iOS 6 adoption jumps to 15% in a mere 24 hours

Adoption rate of iOS 6 has jumped to 15% in the first 24 hours, according to a report from online advertising network Chitika. iOS 5 in comparison took five days to reach 20% penetration, and it seems certain that the new version of Apple’s mobile platform will beat that.

Google’s awesome performance-driving Android 4.1 Jelly Bean update in comparison, months after its launch, is still adopted by just around 1.5% of users. This number will surge in October and November, but still we’re talking months, not days.

Apple’s update to iOS 6 is a gradual step in building up the mobile operating system that started it all in 2007. It brings 200 new features, most of them incremental updates, save for the new Maps app that replaces Google Maps (and is hugely disappointing at that)

iOS 6 adoption jumps to 15  in a mere 24 hours

Wednesday, September 19, 2012

iOS 6 now Live



iOS 6

It takes your iPhone, iPad, and iPod touch in entirely new directions.


It looks like Apple is sticking pretty close to that timetable we saw earlier today, because the iOS 6 rollout has begun and the update is live around the world. This means iOS users will be getting notifications for the update, but we want to put out one last warning before you update. We've had extensive coverage of iOS 6 and the new features, but there are two big changes that you may want to keep in mind as you start to see the notifications for the update. 

1) No more Google Maps. Apple's new Maps app will give you turn-by-turn navigation, but the general feeling is that it is lagging behind Google's offering overall because it's place database is far smaller, and it doesn't include Street View, or public transit directions and info. There is a way that public transit info can be hooked in by a 3rd party service, but that doesn't yet exist. Google has promised a version of Google Maps will be coming to the App Store, but hasn't yet released it, so if you think Google Maps will be better for you, it may be best to delay the update until Google releases its app.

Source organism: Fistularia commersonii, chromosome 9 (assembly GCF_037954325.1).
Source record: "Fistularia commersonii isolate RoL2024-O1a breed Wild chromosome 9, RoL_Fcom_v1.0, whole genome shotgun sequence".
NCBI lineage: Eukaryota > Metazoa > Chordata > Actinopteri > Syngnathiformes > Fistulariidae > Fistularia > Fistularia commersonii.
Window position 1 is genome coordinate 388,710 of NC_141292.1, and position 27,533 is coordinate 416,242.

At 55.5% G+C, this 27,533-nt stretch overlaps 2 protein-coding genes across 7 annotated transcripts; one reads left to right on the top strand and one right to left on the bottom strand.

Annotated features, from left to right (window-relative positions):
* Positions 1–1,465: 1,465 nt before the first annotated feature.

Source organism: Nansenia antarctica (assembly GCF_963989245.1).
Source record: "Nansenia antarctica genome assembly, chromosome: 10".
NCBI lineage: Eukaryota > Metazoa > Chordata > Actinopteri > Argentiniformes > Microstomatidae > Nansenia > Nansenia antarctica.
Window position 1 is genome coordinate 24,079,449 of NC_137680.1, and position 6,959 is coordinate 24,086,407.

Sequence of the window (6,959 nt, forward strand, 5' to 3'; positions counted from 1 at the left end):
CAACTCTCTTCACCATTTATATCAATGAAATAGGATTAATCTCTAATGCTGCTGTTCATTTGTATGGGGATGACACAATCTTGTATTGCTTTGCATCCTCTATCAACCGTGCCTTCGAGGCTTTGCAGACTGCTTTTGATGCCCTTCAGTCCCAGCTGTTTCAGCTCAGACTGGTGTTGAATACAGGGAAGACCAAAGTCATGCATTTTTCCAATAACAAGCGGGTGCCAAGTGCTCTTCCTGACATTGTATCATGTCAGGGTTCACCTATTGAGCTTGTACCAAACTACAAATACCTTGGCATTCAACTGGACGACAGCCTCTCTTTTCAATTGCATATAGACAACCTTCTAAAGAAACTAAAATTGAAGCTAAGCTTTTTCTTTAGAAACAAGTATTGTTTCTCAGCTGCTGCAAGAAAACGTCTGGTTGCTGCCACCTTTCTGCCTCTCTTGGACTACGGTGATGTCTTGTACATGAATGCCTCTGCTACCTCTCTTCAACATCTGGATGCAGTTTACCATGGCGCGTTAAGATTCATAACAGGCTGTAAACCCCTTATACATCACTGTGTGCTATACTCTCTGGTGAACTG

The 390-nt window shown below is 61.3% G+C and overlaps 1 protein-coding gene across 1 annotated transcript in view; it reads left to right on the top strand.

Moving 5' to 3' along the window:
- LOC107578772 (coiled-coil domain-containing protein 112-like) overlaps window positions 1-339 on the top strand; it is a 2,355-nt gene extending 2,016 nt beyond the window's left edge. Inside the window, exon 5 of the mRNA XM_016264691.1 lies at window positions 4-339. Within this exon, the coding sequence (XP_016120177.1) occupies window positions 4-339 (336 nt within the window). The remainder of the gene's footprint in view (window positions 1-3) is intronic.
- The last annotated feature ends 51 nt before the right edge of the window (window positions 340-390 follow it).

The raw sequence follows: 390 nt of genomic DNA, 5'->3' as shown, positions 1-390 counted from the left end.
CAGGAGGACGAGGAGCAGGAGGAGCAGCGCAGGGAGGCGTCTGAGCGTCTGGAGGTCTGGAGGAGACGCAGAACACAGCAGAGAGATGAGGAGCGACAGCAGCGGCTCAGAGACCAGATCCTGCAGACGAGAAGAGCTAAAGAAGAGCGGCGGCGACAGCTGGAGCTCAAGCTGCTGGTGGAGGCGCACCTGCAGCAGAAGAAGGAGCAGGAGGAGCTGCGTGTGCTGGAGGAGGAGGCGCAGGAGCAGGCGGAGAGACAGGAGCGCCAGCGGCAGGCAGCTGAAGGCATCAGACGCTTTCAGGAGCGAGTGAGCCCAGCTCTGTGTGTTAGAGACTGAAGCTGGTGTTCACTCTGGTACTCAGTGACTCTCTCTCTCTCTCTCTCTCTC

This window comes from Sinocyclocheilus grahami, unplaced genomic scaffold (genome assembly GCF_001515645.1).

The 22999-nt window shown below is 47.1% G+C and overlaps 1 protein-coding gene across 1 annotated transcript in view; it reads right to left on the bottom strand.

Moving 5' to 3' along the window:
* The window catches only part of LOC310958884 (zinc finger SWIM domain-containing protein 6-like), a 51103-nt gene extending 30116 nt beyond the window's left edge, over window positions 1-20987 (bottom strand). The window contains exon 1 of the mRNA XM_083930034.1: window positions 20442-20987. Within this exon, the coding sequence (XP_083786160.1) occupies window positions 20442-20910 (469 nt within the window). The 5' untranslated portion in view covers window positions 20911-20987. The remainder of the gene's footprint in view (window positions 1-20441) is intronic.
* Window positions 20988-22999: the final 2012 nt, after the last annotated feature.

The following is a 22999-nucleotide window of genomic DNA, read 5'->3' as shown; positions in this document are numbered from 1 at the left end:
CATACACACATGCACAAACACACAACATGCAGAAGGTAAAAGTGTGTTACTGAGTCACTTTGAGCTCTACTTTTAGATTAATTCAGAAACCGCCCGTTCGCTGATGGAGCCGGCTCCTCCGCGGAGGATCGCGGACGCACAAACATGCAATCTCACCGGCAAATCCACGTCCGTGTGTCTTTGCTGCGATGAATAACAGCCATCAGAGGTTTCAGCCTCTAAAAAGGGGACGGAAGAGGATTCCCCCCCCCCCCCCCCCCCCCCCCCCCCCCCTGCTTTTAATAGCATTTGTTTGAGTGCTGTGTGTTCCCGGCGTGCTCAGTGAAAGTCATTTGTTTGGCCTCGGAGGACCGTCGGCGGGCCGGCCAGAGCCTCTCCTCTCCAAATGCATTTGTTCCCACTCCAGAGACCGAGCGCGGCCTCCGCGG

2) No more baked-in YouTube. This isn't an issue for iPhone users, because Google has released an iPhone version of YouTube into the App Store, but iPad users won't have a YouTube app. This isn't such a big deal, since the YouTube website was better than the baked-in app anyway, but some people prefer apps to websites. 

If you don't mind those two changes, then you can grab the iOS 6 update through iTunes, or OTA (on WiFi of course, since the update clocks in at around 500MB) on your device now.